Luonnotar (also known as Ilmatar) was the Finnish creator-goddess, and was alone in the beginning of time. She dwelt in the heavens, though eventually grew restless and slipped into the vast cosmic sea. There, she floated for centuries on this primordial ocean, until one day an eagle landed on her knee and built a nest.
Luonnotar sat and watched the bird eagerly, happy for something to finally be happening after centuries of loneliness and boredom. She became too excited, however, and upset the nest, and the eggs fell and broke. The broken shells of the eggs formed the heavens and the earth. The yolks became the sun, the whites the moon, and scattered fragments of the eggs transformed into the stars. Afterward, Luonnotar fashioned the continents from the eggs that made up the land, and divided the seas.
Luonnotar was then impregnated by the sea and wind, and eventually (after carrying him in her womb for 30 years) gave birth to the first man, the hero Vainamoinen. His is a story for another day, (but, as a preview, know that he was an awesome wizard with extraordinary powers).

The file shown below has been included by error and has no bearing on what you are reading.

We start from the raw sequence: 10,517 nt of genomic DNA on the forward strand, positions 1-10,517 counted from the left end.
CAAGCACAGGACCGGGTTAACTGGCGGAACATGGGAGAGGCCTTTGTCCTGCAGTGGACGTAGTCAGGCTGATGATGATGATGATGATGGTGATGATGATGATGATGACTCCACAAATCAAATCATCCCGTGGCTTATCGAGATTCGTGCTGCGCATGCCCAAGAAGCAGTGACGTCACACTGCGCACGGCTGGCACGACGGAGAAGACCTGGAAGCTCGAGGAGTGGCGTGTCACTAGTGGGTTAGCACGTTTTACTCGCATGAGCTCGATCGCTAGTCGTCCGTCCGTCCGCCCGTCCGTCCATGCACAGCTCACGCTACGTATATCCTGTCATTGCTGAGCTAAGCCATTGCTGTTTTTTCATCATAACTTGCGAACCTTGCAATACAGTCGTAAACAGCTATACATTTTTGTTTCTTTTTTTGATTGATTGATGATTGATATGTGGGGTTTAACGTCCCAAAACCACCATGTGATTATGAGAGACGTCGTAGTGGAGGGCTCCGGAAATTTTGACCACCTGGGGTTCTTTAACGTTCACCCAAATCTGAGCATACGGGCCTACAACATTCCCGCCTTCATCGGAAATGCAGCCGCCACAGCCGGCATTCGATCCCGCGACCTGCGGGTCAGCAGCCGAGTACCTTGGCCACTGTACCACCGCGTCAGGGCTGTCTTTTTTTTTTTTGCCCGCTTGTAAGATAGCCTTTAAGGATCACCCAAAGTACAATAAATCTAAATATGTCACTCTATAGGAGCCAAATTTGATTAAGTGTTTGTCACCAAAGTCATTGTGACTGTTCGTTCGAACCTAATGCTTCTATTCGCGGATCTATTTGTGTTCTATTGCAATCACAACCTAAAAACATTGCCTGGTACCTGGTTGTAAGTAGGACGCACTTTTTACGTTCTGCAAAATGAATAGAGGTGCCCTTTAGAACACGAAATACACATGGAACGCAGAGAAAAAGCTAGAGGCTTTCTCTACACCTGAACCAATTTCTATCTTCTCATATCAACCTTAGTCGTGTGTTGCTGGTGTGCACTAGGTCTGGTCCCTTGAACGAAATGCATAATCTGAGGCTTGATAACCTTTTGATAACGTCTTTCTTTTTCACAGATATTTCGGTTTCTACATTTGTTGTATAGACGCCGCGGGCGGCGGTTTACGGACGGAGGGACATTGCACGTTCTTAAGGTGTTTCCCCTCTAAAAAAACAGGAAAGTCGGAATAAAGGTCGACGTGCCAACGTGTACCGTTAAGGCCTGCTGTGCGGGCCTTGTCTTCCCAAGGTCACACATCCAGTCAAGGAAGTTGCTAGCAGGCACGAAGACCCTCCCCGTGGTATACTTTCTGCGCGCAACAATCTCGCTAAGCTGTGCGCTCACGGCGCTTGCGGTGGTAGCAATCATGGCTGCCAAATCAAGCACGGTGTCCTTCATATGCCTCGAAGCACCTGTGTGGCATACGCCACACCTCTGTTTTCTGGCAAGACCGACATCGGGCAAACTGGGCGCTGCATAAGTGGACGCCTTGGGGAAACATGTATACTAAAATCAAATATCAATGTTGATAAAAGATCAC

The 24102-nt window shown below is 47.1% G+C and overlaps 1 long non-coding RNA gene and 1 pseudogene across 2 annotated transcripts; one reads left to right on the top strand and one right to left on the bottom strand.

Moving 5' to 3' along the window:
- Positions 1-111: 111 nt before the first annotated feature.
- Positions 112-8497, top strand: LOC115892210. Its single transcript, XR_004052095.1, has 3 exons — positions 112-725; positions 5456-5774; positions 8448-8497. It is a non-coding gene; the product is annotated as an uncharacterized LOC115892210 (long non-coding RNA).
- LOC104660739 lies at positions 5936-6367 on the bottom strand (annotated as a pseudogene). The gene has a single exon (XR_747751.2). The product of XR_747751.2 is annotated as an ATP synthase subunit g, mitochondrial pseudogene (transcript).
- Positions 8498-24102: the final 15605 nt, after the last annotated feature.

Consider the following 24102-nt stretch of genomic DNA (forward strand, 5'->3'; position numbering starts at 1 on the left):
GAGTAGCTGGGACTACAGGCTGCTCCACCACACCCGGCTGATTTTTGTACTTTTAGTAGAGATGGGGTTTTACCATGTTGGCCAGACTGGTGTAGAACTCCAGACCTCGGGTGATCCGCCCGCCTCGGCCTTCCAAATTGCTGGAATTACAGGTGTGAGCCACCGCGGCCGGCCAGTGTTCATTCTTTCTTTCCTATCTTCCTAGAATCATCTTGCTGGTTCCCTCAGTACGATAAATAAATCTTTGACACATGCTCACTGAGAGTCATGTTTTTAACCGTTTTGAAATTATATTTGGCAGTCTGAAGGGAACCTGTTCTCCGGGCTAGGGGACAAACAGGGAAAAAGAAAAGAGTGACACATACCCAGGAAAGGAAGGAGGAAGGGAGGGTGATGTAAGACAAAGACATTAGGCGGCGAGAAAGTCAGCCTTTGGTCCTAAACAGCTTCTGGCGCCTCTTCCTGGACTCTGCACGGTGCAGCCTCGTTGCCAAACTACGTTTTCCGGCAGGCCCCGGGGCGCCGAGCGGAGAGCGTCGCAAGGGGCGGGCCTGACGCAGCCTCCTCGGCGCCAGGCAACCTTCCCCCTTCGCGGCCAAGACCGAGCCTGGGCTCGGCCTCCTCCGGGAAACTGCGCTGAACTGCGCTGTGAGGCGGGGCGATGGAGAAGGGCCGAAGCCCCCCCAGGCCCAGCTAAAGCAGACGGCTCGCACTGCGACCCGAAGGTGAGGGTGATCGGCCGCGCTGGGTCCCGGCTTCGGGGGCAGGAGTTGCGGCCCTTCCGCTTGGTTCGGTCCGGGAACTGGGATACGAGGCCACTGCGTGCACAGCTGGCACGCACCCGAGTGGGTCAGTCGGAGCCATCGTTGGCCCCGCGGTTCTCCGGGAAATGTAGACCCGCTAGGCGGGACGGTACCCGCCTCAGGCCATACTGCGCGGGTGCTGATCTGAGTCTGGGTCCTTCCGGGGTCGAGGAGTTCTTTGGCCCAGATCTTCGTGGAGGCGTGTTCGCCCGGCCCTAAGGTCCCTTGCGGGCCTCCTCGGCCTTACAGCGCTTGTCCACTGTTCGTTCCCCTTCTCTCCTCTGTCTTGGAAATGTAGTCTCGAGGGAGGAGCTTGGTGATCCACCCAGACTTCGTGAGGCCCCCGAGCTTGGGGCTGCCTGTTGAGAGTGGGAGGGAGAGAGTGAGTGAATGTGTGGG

Traditional Finnish Easter dessert. It’s made from water, rye flour and powdered rye malt, seasoned with dark molasses, salt and dried, powdered Seville orange peel. The mixture is then allowed to go through a slow, natural sweetening process before being baked in an oven until set.
Generally mämmi is eaten cold with either cream and sugar, vanilla sauce or vanilla ice-cream. I ate my mämmi with vanilla sauce this time. I kind of like it and eat it every year, but even this small cup was a bit too much for me. (source)
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